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AA Battery Woodend

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Woodend camp hut bases, 2012
Woodend camp hut bases
© Lairich Rig

A World War II anti-aircraft battery was sited to the north of Helensburgh, on the Clyde coast, near Ardencaple Wood. Site number AN2. Part of the , the battery was known as Woodend or Ardencaple Wood.

The battery was equipped with four emplacements, command post, and an accommodation camp to the southwest. Two additional emplacements are also reported on the site, together with three magazines to the west, protected by earth banking blast walls. Records show that the battery was armed with 3.7-inch guns, and was provided with a GL Radar mat.

Aerial photographs taken by the RAF in 1941 showed the battery as described, but without the radar mat, and what has been described as a possible dummy battery. The dummy installation was also reported to be visible in a later aerial survey taken in 1985.

The battery is reported to have been demolished during the 1990s, but not removed, and there are remains or evidence of all the major feature on the site. Earthen mounds mark the four emplacement, and the banking around the magazines can still be seen. The bases for the huts forming the accommodation camp can be found on the ground to southwest, and are now covered with grass.

Site visit

A site visit was carried out in April 2011. This confirmed that all the buildings had been largely demolished, but the remains had not been taken away.

The main access point to the site appears to have been over a level crossing, now locked, which gave access to the accommodation camp and the battery. A secondary route was provided from Woodend Farm Road, where a straight track led off to the magazine area and the battery.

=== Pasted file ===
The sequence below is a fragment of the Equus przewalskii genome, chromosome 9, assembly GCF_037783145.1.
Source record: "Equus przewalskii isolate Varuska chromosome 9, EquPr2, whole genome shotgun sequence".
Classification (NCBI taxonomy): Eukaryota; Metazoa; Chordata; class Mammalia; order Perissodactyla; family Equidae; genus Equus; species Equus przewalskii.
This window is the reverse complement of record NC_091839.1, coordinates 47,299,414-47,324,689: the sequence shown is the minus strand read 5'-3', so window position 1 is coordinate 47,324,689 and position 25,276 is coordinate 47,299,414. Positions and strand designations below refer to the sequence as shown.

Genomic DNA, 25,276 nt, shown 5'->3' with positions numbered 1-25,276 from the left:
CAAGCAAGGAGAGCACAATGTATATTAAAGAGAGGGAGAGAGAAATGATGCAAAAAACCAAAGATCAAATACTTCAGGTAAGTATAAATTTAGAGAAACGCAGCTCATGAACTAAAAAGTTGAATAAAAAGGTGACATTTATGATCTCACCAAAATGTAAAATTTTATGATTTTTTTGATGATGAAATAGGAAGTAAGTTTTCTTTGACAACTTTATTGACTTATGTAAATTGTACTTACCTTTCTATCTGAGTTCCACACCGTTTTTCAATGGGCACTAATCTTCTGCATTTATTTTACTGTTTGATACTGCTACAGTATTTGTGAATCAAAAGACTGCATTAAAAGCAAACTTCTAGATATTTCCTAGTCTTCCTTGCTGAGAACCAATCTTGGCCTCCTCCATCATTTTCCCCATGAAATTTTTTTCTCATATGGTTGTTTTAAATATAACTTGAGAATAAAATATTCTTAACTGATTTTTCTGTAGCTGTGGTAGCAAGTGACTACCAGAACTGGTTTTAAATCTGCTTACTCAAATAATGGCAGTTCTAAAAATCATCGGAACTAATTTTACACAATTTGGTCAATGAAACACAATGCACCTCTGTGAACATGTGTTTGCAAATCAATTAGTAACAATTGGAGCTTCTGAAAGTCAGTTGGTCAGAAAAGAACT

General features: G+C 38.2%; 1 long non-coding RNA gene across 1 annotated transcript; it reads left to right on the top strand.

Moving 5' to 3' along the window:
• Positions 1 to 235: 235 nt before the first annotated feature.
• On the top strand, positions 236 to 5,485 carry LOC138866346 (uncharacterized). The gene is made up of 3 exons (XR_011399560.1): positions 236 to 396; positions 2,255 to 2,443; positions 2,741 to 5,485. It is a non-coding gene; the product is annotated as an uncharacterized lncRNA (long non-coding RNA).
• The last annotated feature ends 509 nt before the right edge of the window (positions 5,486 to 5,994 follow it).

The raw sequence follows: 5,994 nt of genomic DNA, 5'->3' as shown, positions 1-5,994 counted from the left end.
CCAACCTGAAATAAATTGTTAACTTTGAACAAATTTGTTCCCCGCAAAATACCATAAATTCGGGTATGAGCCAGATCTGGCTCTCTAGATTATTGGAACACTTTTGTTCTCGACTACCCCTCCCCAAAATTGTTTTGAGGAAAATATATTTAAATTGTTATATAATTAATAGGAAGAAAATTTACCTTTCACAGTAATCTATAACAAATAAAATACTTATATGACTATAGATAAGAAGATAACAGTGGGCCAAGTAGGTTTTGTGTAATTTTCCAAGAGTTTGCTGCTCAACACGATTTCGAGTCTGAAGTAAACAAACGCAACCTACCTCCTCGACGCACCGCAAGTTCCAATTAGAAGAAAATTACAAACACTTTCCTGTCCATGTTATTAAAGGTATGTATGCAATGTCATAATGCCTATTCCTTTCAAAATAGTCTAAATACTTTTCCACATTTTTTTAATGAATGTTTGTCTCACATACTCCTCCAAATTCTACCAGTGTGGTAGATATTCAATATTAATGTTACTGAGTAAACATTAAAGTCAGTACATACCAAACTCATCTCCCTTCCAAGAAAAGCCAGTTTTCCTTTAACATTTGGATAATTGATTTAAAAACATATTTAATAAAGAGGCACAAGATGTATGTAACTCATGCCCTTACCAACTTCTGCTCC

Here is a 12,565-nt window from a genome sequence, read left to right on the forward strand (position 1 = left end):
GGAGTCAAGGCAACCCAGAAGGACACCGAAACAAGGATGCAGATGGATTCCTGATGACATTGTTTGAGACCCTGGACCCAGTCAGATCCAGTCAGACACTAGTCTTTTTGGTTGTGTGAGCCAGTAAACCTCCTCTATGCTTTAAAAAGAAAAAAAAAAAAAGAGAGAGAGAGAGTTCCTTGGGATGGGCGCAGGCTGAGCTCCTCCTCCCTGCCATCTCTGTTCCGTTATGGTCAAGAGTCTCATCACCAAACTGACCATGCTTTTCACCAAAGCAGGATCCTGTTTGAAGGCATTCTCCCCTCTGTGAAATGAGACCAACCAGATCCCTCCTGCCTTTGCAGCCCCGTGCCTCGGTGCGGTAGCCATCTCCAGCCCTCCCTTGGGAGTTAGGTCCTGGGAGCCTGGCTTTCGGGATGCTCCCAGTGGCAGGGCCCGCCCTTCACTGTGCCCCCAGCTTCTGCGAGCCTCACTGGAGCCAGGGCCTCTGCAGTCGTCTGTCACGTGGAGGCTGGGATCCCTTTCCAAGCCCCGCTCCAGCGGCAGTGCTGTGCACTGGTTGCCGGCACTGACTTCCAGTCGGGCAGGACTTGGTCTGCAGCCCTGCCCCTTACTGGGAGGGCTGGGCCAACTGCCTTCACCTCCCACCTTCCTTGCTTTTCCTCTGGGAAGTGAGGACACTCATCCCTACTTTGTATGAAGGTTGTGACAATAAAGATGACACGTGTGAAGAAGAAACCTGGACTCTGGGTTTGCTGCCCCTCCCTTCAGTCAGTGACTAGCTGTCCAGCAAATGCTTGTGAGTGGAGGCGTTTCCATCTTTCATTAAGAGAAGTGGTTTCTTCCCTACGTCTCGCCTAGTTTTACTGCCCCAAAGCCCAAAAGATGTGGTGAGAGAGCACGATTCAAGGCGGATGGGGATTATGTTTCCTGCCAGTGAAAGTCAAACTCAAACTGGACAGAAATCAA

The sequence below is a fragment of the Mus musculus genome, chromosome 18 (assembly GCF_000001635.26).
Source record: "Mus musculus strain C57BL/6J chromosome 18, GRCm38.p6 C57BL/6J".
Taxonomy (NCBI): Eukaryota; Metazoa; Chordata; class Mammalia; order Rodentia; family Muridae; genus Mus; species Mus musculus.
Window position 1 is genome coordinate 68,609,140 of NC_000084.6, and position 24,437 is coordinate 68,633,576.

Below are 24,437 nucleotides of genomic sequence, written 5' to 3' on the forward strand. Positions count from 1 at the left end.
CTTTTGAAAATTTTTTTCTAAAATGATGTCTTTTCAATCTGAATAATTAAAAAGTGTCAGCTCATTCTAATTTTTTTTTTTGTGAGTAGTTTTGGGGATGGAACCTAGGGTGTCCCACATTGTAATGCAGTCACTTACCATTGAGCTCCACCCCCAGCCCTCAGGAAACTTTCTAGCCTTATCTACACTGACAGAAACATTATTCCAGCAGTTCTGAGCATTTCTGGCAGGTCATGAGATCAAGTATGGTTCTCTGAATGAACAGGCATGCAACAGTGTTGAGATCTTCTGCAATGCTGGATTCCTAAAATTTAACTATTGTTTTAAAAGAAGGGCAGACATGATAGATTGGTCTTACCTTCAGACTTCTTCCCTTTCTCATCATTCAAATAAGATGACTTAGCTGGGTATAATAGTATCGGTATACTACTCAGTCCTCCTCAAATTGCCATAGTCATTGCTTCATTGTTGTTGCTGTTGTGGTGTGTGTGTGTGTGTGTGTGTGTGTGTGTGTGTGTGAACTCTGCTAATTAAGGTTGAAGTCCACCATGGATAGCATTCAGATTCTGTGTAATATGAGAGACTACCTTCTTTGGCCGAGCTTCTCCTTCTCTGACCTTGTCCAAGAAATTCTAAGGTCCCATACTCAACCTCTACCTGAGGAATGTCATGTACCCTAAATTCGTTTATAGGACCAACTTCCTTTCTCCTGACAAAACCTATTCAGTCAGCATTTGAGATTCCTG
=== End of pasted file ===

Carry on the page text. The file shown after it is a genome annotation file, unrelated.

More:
The accommodation camp remains comprise mainly of a scatter of small and medium sized hut bases spread across the western field, which slopes quite steeply. Some of the bases are perched on concrete pillars at one end, probably to overcome the gradient, and since no debris lies around the bases it is assumed that the huts were either Nissen huts or of wooden construction. These could have been removed easily at an earlier date. A few of the bases have a short section of 2-inch steel pipe protruding from the edge of the base at the downhill end, purpose unknown.

At the lower western end of the site are the remains of a much larger brick walled building having a 6-inch thick reinforced concrete roof. This building appears to have been built onto a Nissen hut, as some of the embedded frame work is still evident.

A line of five smaller brick built and concrete roofed buildings run down the centre of the site, and may have served as air raid shelters - this type of building has not been noted on other sites.

At the top of the camp site is what appears to be a water tank, which could have supplied the camp. It is not much lower than the local reservoir, and this feature has not been noted on other sites.

The magazine area is also unlike that noted on other sites. Three magazine buildings have been removed, leaving a sunken area lined with brick blast walls where the magazine buildings are assumed to have stood. Little remains of one magazine but the other two can still be readily identified.

Enough of the command post remains to identify it as Type A, with the usual arc of emplacements around it. Four of the emplacements (numbers 2 to 5) are constructed with red brick and concrete and are original, with sufficient remains to show that these are Type C. At either end of the arc are the remains of two additional emplacements (numbers 1 and 6), built of concrete breeze blocks.

The holdfasts are similar to those seen on other sites, but most of the hold down bolts on the rings are covered by small concrete blocks measuring about 6-inches (150 mm) in width and height, and having their the tops rounded off. There is an odd sized - larger diameter - bolt present, which appears to have been the only method of securing the gun to the holdfast.

There was nothing to report in the area of the GL Radar mat, which is now heavily covered with whin (gorse).

Nothing was observed in the area describes as having been a decoy battery.

External links

Related Canmore/RCAHMS and ScotlandsPlaces (SP) entries:-

 

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Aerial views


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